Mums are often subjected to an absolute onslaught to the senses, throughout the day. What parents often tell me is that they find that noise is particularly triggering and overwhelming. So what can we do about it?
Picture the scene – you’ve had to wake up the baby in order to do the school run. The baby is grouchy and unsettled, and screeching in the buggy. You are trying to distract her whilst excited children are bumping into the buggy and pretending to be aeroplanes across the playground. ‘Don’t forget that it’s World Book Day tomorrow and everyone needs to be character from a Roald Dahl book’ announces the teacher. Oh drat, I had forgotten about that. ‘Muuuummm! Can I have a snack please?’ the whining starts as your older one tumbles out of school. Violin after school club has just started and it drowns out the playground noise. They are clearly all beginners.
Other Mums seem to be chatting about arranging a get-together, but it’s too much to join in the conversation – you just want to get home and close the door on it all. Another chance missed to schedule in something for you.
When the brain receives more information through your senses than it can process, sensory overload occurs. In some cases, more than one of your senses might feel overwhelmed at the same time.
As a parent, the auditory system that detects noise is always switched on. As Mums we are wired to have the auditory system available to keep our children safe – to be able to hear a fall, a scream a cry for help. Even when they are playing quietly, your sixth sense is wondering if it’s just a bit too quiet? What are they up to?
So our auditory system is often overloaded. Our ears are connected to the vagus nerve, which is responsible for the fight/flight response. Too much noise stimulates the fight/flight response and straight away we are triggered into action. We might end up shouting at our kids to be quiet, we may become snappy or we might just want to run and hide for a couple of minutes in the bathroom.
What can we do to help reduce the impact of noise on our nervous systems?
Know your sensory triggers
The impact of sensory challenges on parents is often overlooked, and sometimes it is thought of as anxiety. But just as our children can get overstimulated – so can we as parents.
This article is about sounds and noises. However, it might be that you find too much movement unsettling, or you’ve had too many people touching you throughout the day (this can be common for nursing mums or if you have young children). So by knowing what our triggers are we are one step ahead of the game. You can adapt the ideas in this article for the sensory issues that you might be facing.
1) Pre-empt the situation
If you know that a stressful situation is coming up, such as the noises and chaos of teatime with young children, take an escape break before it all starts. Can you take an extra couple of minutes in the bathroom to take some deep breathes? Or watch a quiet episode of something with your child to feel more regulated before you start making the meal.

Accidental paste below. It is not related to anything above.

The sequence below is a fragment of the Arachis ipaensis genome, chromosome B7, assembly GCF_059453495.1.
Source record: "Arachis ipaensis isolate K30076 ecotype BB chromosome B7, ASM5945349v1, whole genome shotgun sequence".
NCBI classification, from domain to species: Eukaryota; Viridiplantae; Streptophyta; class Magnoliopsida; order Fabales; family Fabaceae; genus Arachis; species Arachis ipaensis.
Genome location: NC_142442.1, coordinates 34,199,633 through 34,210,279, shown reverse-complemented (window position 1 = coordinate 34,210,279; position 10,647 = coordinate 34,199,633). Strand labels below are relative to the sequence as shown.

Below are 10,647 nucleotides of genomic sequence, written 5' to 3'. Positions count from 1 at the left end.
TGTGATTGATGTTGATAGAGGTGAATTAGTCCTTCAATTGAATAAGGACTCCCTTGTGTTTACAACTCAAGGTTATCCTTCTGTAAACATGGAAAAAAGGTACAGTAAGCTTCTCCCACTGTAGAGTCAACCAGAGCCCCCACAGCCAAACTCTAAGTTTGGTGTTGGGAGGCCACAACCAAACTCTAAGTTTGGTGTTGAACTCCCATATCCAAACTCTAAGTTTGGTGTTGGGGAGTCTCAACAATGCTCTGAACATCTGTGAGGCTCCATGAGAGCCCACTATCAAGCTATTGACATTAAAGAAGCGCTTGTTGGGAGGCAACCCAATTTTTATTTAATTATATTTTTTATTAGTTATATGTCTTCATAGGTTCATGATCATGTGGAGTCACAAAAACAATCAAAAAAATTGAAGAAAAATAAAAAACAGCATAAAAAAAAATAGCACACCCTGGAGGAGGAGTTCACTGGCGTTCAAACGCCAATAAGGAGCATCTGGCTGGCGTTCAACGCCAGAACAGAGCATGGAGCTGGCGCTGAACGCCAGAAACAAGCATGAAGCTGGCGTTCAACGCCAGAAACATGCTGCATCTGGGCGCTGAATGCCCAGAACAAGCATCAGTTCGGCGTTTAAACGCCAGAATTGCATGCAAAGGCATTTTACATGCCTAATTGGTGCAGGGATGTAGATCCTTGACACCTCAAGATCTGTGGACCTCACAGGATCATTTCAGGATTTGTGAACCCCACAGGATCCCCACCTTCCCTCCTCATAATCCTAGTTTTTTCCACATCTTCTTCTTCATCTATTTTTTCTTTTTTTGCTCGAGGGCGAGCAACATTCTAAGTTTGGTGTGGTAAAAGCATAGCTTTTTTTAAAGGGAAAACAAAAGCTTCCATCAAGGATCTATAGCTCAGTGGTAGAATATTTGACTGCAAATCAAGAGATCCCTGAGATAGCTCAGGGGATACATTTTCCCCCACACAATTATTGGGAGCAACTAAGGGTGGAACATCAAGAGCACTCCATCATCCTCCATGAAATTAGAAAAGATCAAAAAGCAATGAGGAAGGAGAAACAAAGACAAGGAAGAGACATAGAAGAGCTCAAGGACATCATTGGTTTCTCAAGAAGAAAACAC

Thinking of stress like a bucket that needs to be emptied before adding more water can help. It will overflow if it’s not tipped out from time to time.
If your sensory overload is caused by unavoidable day-to-day things, sticking to a routine might help you plan how to deal with an upcoming overload. While you might not be able to prevent it, you might be able to manage its severity.
2) Remove low-frequency noises
Hearing too many noises at once is a common trigger. Our senses as a parent are heightened to perceive low-frequency noises. So without realising it, some of the day-to-day noises that we don’t think about, such as the hum of the dishwasher, next doors’ lawnmower, air conditioning, the washing machine running in the background, all build up the stress for our auditory processing system.
Can some of these be turned off whilst the stressful part of the day is happening?
3) Quick ‘out of the moment’ strategies
- Breathe. I am always highlighting the importance of re-regulating the breathe. A simple exercise is to put your hands on each side of your rib cage and breathe deliberately into your hands to expand your rib cage. This resets the shallow fight/flight breathe and soothes our nervous system to realise that we are not in danger.
- Palms over our eyes. When we put our hands over our eyes that cuts out visual input, so it’s easier to process the noise. Combine that with more relaxed breathing and we’re starting to get somewhere.
- Co-regulating with the kids. Actively tuning in to just one noise, such as dancing round the kitchen to your favouite song with the kids, can really help us to reset.
- Actively focus. Use the 54321 technique – which is to actively find 5 things you can see, 4 things you can hear, 3 things you can touch, 2 things you can smell and 1 thing that you can taste. This technique brings us back into the moment mindfully, and individually through the senses, rather than feeling overwhelmed by everything at once.
- Practice. Its a good idea to practice these type of strategies when things are going well, so you can turn to them more easily when things are going a bit pear shaped.
And really importantly, please remember that parenting is stressful. So if you have a snappy moment, its OK to take a minute to re-regulate yourself, and apologise to whoever was on the receiving end of the snapping. Trying to live up to the ‘perfect mum’ steroetype is not particularly helpful (well, not helpful at all!) and being ‘good enough’ is absolutely challenge enough.
Mums have human reactions too, and we can learn to lovingly tend to looking after ourselves as well as our children.